Jochebed’s name means “glory of Yah” and Amram means “lofty or exalted people.” Their offspring, Aaron, Miriam, and Moses, not only led Israel during the plagues and the Exodus, but the Levites were chosen as special ministers to the LORD in place of the firstborn of Israel. Jochebed’s influence is seen in the zeal of Pinchas in the Baal Peor incident (Num. 25:1-13) and the unswerving dedication of Zadok and his sons to King David and his successors. According to Ezekiel, it is the “sons of Zadok” who will be chosen to minister before Yahweh in the millennium (Eze. 40:46,43:19,44:15). Yahweh, through the prophet Isaiah, declares He will take some from among the gentiles and make them Levites (Isa. 66:20-21). Once again, these are important concepts that need much prayer and consideration.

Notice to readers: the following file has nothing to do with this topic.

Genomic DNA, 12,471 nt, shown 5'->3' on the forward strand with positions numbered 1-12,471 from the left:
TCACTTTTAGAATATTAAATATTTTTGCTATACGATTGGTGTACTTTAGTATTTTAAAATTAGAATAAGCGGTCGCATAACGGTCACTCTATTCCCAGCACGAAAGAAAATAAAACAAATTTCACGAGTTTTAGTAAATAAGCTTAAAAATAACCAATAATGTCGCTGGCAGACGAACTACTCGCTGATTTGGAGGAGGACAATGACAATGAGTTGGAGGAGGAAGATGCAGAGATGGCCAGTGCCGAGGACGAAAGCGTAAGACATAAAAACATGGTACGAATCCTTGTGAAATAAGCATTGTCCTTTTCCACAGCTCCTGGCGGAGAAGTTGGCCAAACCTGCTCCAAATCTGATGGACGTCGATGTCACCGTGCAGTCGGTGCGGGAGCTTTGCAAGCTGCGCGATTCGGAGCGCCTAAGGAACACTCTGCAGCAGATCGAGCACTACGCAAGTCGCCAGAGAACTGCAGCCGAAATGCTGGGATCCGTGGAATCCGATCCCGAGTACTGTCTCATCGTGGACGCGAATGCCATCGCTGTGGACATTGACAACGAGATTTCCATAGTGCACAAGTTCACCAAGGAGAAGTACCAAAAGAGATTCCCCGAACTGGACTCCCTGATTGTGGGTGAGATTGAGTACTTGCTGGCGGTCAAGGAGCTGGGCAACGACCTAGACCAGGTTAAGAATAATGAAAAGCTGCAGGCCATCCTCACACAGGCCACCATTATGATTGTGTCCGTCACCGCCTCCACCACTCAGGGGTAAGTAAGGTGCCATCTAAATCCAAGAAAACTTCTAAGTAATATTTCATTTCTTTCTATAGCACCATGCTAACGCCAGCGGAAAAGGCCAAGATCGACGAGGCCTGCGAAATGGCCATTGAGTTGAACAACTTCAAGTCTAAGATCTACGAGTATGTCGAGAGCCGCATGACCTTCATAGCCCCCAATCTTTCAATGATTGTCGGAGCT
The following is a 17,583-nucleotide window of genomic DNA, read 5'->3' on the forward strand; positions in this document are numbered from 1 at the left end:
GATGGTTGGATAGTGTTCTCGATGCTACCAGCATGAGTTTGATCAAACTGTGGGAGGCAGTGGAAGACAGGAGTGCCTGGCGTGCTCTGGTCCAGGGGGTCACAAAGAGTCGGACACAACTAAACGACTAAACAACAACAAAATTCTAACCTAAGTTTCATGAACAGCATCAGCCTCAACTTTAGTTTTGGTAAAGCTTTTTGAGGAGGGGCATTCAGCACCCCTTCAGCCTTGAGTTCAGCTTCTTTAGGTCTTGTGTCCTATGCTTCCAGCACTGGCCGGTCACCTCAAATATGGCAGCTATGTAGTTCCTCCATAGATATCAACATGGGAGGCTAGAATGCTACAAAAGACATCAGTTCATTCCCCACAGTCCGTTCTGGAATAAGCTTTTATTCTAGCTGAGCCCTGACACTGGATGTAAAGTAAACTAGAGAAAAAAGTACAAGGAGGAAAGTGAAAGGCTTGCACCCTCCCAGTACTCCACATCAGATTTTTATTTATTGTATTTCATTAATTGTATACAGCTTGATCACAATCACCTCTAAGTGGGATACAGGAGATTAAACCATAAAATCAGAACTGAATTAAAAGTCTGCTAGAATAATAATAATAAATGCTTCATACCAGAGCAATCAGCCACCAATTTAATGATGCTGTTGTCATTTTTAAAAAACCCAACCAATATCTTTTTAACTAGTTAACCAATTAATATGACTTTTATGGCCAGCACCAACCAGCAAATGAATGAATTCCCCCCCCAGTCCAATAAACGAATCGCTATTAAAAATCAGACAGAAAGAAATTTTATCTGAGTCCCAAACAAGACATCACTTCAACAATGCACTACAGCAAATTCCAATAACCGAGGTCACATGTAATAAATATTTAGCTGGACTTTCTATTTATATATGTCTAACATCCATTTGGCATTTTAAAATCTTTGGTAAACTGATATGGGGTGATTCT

Jochebed was not the only family member to move by faith. And his sister [Miriam] stood at a distance to know what would be done to him. Now the daughter of Pharaoh came down to bathe at the river, while her young women walked beside the river. She saw the basket among the reeds and sent her servant woman, and she took it. When she opened it, she saw the child, and behold, the baby was crying. She took pity on him and said, “This is one of the Hebrews’ children” (2:4-6). There is no doubt in my mind that Jochebed and Amram had circumcised their son!